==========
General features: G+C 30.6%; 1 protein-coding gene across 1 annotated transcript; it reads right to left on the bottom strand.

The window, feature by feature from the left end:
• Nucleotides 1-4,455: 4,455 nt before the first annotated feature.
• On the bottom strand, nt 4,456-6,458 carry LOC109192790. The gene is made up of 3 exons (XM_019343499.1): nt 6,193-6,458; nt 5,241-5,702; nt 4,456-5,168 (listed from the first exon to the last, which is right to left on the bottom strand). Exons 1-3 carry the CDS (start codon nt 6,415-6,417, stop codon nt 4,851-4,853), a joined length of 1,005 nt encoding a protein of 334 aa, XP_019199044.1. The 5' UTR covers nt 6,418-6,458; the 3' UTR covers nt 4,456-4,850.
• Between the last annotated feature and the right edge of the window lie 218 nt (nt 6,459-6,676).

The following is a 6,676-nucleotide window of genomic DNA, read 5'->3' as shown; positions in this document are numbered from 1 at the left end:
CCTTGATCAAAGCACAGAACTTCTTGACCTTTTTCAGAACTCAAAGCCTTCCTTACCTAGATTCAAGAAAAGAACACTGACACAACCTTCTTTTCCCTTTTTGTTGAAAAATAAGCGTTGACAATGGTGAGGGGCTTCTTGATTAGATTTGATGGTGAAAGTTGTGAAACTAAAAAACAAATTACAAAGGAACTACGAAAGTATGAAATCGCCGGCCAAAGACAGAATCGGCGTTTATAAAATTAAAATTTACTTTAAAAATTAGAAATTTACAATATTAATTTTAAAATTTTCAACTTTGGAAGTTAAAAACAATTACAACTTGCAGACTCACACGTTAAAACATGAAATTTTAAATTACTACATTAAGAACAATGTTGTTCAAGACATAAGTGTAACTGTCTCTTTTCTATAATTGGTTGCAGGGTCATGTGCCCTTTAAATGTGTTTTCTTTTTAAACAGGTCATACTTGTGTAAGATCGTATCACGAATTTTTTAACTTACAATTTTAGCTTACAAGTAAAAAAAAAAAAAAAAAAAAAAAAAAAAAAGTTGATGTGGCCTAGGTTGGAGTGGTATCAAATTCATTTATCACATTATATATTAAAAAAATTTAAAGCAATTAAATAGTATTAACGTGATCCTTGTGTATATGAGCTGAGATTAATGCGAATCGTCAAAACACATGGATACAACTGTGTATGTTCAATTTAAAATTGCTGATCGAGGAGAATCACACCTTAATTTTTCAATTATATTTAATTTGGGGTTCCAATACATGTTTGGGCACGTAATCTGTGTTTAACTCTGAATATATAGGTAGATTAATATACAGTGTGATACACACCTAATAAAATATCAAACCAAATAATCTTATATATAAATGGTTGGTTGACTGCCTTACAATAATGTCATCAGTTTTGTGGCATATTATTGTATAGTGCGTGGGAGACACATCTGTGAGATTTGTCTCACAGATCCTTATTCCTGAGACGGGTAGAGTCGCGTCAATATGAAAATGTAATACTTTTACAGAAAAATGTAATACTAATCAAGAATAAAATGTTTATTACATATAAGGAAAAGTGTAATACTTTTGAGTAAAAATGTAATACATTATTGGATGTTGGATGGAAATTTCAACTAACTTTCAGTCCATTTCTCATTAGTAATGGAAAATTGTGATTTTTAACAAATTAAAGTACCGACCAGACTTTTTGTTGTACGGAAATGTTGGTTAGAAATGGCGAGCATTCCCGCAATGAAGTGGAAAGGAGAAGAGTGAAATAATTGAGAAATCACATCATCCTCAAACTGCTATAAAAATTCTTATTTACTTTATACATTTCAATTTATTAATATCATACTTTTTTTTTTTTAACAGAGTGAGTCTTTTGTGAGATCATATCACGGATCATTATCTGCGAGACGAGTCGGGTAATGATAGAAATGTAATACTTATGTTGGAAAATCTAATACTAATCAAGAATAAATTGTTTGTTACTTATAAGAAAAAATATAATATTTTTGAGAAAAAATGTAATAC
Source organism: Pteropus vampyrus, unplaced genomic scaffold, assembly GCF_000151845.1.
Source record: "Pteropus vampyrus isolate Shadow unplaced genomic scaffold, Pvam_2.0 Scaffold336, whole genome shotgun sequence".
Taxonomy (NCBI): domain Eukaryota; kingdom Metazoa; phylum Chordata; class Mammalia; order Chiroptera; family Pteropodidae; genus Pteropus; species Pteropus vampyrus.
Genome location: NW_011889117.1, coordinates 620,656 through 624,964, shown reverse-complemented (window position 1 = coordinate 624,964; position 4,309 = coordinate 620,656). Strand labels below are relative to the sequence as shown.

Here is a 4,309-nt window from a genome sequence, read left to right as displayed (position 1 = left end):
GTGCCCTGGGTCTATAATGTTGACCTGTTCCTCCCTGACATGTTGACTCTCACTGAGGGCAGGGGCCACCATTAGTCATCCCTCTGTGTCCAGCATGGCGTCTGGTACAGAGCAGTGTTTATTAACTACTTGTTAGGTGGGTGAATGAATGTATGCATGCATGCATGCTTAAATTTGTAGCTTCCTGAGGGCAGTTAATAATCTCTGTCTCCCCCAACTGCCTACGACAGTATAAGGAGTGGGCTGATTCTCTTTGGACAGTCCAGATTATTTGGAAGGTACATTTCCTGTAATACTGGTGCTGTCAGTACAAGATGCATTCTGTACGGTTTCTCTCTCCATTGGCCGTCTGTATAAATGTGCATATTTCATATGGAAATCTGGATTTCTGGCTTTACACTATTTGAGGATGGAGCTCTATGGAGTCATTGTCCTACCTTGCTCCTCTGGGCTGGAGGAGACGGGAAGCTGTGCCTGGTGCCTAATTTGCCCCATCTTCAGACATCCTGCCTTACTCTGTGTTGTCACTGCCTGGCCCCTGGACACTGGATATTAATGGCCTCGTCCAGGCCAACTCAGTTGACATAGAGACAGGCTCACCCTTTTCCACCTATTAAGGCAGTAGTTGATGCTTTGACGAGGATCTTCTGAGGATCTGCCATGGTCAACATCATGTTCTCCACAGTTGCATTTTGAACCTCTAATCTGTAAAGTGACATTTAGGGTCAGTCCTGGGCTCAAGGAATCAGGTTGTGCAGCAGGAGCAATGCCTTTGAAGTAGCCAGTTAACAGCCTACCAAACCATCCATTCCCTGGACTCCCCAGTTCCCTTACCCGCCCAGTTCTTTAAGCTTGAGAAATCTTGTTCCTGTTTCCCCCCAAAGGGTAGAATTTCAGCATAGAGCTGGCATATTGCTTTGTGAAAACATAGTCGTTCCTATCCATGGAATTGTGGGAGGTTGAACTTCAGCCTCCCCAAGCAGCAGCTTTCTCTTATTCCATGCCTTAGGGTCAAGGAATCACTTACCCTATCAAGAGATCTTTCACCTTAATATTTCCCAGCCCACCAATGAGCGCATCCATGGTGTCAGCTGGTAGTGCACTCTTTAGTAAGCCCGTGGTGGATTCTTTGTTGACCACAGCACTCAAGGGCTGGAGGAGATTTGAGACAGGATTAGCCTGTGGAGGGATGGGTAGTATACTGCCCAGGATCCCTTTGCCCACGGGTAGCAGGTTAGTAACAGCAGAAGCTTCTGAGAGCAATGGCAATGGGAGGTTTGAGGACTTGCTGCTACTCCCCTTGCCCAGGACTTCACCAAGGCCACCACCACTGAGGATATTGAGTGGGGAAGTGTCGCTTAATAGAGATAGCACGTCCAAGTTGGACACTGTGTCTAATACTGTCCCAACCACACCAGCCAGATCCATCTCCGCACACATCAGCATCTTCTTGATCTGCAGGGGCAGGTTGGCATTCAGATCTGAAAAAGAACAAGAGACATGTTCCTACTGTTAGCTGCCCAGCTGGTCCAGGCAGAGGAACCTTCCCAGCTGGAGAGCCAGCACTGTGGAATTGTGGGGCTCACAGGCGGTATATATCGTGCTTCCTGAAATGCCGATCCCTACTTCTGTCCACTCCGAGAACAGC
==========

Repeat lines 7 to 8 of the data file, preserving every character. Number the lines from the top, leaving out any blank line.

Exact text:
CCTTGATCAAAGCACAGAACTTCTTGACCTTTTTCAGAACTCAAAGCCTTCCTTACCTAGATTCAAGAAAAGAACACTGACACAACCTTCTTTTCCCTTTTTGTTGAAAAATAAGCGTTGACAATGGTGAGGGGCTTCTTGATTAGATTTGATGGTGAAAGTTGTGAAACTAAAAAACAAATTACAAAGGAACTACGAAAGTATGAAATCGCCGGCCAAAGACAGAATCGGCGTTTATAAAATTAAAATTTACTTTAAAAATTAGAAATTTACAATATTAATTTTAAAATTTTCAACTTTGGAAGTTAAAAACAATTACAACTTGCAGACTCACACGTTAAAACATGAAATTTTAAATTACTACATTAAGAACAATGTTGTTCAAGACATAAGTGTAACTGTCTCTTTTCTATAATTGGTTGCAGGGTCATGTGCCCTTTAAATGTGTTTTCTTTTTAAACAGGTCATACTTGTGTAAGATCGTATCACGAATTTTTTAACTTACAATTTTAGCTTACAAGTAAAAAAAAAAAAAAAAAAAAAAAAAAAAAAGTTGATGTGGCCTAGGTTGGAGTGGTATCAAATTCATTTATCACATTATATATTAAAAAAATTTAAAGCAATTAAATAGTATTAACGTGATCCTTGTGTATATGAGCTGAGATTAATGCGAATCGTCAAAACACATGGATACAACTGTGTATGTTCAATTTAAAATTGCTGATCGAGGAGAATCACACCTTAATTTTTCAATTATATTTAATTTGGGGTTCCAATACATGTTTGGGCACGTAATCTGTGTTTAACTCTGAATATATAGGTAGATTAATATACAGTGTGATACACACCTAATAAAATATCAAACCAAATAATCTTATATATAAATGGTTGGTTGACTGCCTTACAATAATGTCATCAGTTTTGTGGCATATTATTGTATAGTGCGTGGGAGACACATCTGTGAGATTTGTCTCACAGATCCTTATTCCTGAGACGGGTAGAGTCGCGTCAATATGAAAATGTAATACTTTTACAGAAAAATGTAATACTAATCAAGAATAAAATGTTTATTACATATAAGGAAAAGTGTAATACTTTTGAGTAAAAATGTAATACATTATTGGATGTTGGATGGAAATTTCAACTAACTTTCAGTCCATTTCTCATTAGTAATGGAAAATTGTGATTTTTAACAAATTAAAGTACCGACCAGACTTTTTGTTGTACGGAAATGTTGGTTAGAAATGGCGAGCATTCCCGCAATGAAGTGGAAAGGAGAAGAGTGAAATAATTGAGAAATCACATCATCCTCAAACTGCTATAAAAATTCTTATTTACTTTATACATTTCAATTTATTAATATCATACTTTTTTTTTTTTAACAGAGTGAGTCTTTTGTGAGATCATATCACGGATCATTATCTGCGAGACGAGTCGGGTAATGATAGAAATGTAATACTTATGTTGGAAAATCTAATACTAATCAAGAATAAATTGTTTGTTACTTATAAGAAAAAATATAATATTTTTGAGAAAAAATGTAATAC
Source organism: Pteropus vampyrus, unplaced genomic scaffold, assembly GCF_000151845.1.